Lincoln Mayor Gaylor Baird announces she will run for re-election
Points to economic growth, COVID response as accomplishments
Lincoln Mayor Leirion Gaylor Baird outside the County-City Building in Lincoln. (Courtesy of Leirion for Lincoln Mayor)
LINCOLN — Lincoln Mayor Leirion Gaylor Baird announced her re-election bid Monday by embracing her record, including the city’s responses to COVID-19 that she knows her opponents will criticize.
Nebraska’s highest-profile Democrat said in an interview that she is proud of how Lincoln and Lancaster County kept mortality rates among the lowest in Nebraska and nationally, which health statistics show.
She credited temporary measures such as masking and the COVID-19 transmission risk dial with helping people navigate an uncertain time. She thanked the city’s partners in education and public health.
“We kept people alive, working together,” she told the Nebraska Examiner. “We continue to monitor the data and get out information. But look where we are now. Life is so much better.”
She also pointed to nearly $10 million in rent and utility stabilization grants that the city awarded to local small businesses from federal coronavirus relief funds and $12 million in federal funds for worker training programs.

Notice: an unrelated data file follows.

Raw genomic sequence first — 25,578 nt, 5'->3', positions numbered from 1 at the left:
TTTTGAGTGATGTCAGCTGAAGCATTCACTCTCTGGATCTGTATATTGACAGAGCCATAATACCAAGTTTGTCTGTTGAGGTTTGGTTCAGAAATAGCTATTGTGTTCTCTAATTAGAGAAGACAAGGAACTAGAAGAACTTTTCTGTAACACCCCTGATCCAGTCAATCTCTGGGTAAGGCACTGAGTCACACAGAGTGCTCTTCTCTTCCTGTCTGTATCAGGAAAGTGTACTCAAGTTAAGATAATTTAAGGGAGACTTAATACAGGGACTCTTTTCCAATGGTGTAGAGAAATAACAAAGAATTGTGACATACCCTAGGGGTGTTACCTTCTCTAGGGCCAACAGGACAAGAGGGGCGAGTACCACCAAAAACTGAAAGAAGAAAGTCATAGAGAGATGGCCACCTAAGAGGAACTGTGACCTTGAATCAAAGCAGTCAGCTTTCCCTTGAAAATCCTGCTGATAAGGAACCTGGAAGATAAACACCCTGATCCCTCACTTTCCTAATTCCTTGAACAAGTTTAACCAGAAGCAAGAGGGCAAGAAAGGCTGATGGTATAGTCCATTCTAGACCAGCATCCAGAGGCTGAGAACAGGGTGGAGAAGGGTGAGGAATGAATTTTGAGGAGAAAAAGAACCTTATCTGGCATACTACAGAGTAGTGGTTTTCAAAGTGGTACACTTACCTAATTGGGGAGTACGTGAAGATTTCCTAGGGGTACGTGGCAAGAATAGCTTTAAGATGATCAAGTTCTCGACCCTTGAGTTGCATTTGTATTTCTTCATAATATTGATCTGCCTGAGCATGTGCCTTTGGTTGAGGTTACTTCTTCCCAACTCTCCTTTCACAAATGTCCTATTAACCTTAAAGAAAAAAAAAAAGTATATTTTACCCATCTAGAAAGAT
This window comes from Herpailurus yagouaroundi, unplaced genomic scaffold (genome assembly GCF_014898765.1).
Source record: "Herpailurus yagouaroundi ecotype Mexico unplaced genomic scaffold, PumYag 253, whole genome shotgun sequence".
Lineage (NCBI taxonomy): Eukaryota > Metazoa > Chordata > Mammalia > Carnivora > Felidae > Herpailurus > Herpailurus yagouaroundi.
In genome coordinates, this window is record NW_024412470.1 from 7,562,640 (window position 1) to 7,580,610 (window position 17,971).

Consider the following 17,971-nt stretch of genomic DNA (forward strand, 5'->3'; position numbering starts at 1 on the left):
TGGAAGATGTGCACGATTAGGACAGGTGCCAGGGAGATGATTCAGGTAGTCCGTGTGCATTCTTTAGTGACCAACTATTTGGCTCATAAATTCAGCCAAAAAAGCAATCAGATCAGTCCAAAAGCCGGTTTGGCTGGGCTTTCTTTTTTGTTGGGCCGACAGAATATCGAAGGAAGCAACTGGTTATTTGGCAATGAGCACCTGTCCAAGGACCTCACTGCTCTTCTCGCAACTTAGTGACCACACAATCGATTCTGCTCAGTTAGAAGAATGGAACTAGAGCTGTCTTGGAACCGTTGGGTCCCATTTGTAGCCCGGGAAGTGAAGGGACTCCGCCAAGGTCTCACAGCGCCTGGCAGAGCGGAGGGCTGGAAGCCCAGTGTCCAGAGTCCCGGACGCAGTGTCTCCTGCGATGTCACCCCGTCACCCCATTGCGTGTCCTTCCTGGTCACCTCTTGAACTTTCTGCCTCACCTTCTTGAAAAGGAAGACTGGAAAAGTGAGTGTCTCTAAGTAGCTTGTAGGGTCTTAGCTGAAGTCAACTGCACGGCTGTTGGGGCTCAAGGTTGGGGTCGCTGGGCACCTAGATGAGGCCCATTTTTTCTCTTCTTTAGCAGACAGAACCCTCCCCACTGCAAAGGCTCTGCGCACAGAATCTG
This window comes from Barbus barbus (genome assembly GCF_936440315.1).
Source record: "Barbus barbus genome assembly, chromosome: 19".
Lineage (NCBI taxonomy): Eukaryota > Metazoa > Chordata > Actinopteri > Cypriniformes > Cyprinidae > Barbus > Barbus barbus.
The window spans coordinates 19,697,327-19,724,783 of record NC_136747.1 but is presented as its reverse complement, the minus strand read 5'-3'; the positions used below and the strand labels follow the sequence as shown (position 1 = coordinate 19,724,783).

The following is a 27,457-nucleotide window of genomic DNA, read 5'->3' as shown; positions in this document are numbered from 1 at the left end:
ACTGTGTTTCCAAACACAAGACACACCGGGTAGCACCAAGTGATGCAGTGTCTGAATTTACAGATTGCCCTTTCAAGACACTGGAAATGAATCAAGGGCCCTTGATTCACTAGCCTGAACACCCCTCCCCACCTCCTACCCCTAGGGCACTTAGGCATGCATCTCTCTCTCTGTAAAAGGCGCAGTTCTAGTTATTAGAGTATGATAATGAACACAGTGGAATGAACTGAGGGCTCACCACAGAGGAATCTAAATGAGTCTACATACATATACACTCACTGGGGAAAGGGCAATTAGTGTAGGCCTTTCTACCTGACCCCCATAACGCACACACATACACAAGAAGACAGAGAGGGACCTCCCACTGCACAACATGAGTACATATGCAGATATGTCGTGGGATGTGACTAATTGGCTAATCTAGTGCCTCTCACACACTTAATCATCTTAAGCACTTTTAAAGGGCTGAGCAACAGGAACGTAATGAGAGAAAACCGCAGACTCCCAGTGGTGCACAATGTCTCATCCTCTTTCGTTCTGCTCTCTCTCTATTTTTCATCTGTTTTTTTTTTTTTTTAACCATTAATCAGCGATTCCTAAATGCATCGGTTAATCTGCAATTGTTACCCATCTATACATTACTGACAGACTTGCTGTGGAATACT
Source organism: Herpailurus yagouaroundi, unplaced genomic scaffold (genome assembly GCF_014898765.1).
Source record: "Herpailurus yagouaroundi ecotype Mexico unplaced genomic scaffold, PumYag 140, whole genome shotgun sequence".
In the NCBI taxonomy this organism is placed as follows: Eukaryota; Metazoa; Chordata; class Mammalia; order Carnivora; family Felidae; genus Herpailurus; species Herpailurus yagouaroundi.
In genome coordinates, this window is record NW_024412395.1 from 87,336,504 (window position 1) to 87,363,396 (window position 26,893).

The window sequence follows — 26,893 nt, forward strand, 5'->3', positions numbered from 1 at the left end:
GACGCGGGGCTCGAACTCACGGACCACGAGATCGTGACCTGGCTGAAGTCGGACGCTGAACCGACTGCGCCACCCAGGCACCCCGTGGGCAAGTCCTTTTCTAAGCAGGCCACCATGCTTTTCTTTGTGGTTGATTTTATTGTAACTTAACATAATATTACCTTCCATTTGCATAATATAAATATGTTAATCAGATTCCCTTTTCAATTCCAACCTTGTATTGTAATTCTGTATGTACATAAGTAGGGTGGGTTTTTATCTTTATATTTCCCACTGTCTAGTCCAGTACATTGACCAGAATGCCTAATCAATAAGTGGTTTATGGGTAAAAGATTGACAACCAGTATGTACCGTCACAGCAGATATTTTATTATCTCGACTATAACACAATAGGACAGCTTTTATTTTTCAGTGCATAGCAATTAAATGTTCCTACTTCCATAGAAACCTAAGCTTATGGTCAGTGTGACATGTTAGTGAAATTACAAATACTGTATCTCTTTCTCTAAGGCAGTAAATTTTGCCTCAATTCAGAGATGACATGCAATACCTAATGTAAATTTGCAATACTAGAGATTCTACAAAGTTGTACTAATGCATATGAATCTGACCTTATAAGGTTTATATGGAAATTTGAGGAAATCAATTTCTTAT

Top GOP target
Gaylor Baird, the clear favorite to be the Democratic nominee, said she knows she will be the top target next spring of a well-funded Republican political machine known for big advertising buys and political attacks.
That machine helped Republicans running this fall for Lancaster County attorney and Douglas County sheriff win tightly contested races in urban counties where Democrats typically perform well.
Top GOP donors are lining up behind Republican State Sen. Suzanne Geist, who announced her bid for mayor in mid-September. Christian broadcaster Stan Parker, another Republican, threw his hat into the ring in October.
Neither campaign had immediate comment on the mayor’s decision to run again.
Gaylor Baird’s fundraising challenge became clearer in early September, when Tom Peed’s Sandhills Publishing group gave Geist the largest single donation in Lincoln city politics, $250,000.
That, plus Geist’s political ties to Gov. Pete Ricketts, put the Lincoln mayor’s race on a path toward becoming the most expensive Lincoln mayor’s race. The current spending record was in 2019, when Gaylor Baird and Cyndi Lamm spent a combined $660,000 to fill an open seat.
Gaylor Baird, a former management consultant, said she is confident she will raise the money she needs to compete. Lancaster County Democrat and retired political staffer W. Don Nelson said the big GOP political donations could help the mayor.
She leads the bluest-voting major city in Nebraska. Nelson said Republicans want single-party rule and are learning from the Ricketts model about how far big money can take them.
“I don’t think anybody gives obscene amounts of money to a campaign solely through civic ardor,” Nelson said. “I think 99 percent of people … they’re expecting to purchase somebody’s Rolodex.”
Home turf for Dems
Nelson said Gaylor Baird should ask her opponents one question: “What is it I have done over the past four years that you would not have done, and what would you have liked to have done?”